1 O Lord of Hosts, Who didst upraise
Strong captains to defend the right,
In darker years and sterner days,
And armedst Israel for the fight:
Thou madest Joshua true and strong,
And David framed the battle-song.
2 And must we battle yet? Must we,
Who bear the tender name Divine,
Still barter life for victory
Still glory in the crimson sign?
The Crucified between us stands,
And lifts on high His wounded hands.
3 Lord, we are weak and wilful yet,
The fault is in our clouded eyes;
But Thou, through anguish and regret,
Dost make Thy faithless children wise;
Through wrong, through hate, Thou dost approve
The far-off victories of love.
4 And so from out the heart of strife,
Diviner echoes peal and thrill;
The scorned delights, the lavished life,
The pain that serves a nation's will;
Thy comfort stills the mourner's cries,
And love is crowned by sacrifice.
5 As rains that weep the clouds away,
As winds that leave a calm in heaven,
So let the slayer cease to slay;
The passion healed, the wrath forgiven,
Draw nearer, bid the tumult cease,
Redeemer, Saviour, Prince of Peace!
Benson, Arthur Christopher, M.A., son of Archbishop Benson, was born at Wellington College, April 24, 1862, and educated at Eton and King's College, Cambridge, B. A. (first class Classical Tripos) 1884. From 1885 to 1903 Assistant Master at Eton, and now (1905) Fellow of Magdalene College, Cambridge. His hymns include the following:—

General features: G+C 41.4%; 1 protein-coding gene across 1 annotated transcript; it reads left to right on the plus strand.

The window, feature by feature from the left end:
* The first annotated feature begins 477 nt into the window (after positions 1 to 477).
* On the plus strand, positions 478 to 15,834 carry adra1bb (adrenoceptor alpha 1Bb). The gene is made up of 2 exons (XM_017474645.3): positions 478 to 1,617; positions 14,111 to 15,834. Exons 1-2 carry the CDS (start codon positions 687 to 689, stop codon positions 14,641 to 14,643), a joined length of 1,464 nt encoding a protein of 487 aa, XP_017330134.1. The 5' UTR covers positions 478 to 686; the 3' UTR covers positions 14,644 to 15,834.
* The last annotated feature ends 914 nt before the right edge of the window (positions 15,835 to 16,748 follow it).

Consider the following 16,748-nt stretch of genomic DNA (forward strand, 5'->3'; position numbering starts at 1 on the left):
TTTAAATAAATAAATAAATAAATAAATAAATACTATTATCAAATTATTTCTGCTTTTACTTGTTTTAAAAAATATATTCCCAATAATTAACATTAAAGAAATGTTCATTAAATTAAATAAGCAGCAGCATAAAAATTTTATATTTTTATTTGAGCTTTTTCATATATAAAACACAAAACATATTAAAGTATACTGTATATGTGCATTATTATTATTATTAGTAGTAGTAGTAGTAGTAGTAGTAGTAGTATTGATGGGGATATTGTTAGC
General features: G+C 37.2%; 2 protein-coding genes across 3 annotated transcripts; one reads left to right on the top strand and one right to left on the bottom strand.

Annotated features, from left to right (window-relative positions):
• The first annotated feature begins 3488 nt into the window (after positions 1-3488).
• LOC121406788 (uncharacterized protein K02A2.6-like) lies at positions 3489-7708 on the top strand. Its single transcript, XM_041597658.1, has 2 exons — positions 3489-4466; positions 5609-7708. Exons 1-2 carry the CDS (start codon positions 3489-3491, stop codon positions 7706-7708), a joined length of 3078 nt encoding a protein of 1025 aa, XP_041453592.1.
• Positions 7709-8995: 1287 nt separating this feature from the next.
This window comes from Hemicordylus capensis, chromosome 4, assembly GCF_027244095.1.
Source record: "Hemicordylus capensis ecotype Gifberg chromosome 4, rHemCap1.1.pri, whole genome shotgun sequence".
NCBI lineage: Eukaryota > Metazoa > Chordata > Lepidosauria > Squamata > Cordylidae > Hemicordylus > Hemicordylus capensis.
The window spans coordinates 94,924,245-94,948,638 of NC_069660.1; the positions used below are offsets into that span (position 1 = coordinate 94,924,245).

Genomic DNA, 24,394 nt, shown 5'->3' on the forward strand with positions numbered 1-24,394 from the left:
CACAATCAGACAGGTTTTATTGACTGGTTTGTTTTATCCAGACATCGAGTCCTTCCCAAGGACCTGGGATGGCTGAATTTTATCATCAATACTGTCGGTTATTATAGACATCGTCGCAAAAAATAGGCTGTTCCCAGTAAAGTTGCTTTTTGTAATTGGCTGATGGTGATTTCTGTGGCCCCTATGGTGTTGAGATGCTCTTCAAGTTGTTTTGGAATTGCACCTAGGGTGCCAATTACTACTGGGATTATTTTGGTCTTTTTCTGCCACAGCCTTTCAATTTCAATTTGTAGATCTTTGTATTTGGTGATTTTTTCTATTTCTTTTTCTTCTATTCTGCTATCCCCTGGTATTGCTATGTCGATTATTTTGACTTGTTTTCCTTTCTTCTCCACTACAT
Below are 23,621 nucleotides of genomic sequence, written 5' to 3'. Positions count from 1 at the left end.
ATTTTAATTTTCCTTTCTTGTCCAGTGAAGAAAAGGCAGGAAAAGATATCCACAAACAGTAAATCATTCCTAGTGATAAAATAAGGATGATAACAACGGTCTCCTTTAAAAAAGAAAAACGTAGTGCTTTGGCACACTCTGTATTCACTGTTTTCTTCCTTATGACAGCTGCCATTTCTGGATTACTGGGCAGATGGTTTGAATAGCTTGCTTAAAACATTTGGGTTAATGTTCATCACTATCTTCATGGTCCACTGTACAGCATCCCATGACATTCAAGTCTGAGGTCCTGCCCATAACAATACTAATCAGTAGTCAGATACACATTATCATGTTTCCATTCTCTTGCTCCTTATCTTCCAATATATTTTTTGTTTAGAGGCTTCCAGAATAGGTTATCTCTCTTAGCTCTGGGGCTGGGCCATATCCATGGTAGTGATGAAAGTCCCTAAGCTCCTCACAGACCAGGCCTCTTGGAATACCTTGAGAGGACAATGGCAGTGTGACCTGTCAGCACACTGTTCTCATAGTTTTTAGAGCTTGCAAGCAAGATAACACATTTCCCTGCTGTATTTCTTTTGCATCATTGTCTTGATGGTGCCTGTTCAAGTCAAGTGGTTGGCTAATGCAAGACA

1. God of all created things. [Coronation.] Written for the Coronation of King Edward VII., and published in Eight Hymns with Tunes, Novello & Co., 1902. Music by Sir Hubert Parry.
2. God of glory, King of nations. [Founder's Day Festival.] Originally written as a Processional Hymn for St. George's Chapel, Windsor, "Obiit Sunday," and subsequently adapted for general use. Printed in the Gua… Go to person page >
Martin Luther's versification of the Lord's Prayer was set to this tune in Valentin Schumann's hymnal, Geistliche Lieder (1539); the tune, whose composer remains unknown, had some earlier use. The tune name derives from Luther's German incipit: “Vater unser im Himmelreich….” Because VATER UNSE…
Dmitri Stephanovich Bortnianski (b. Gloukoff, Ukraine, 1751; d. St. Petersburg, Russia, 1825) was a Russian composer of church music, operas, and instrumental music. His tune ST. PETERSBURG (also known as RUSSIAN HYMN) was first published in J. H. Tscherlitzky's Choralbuch (1825).
The tune is suppo…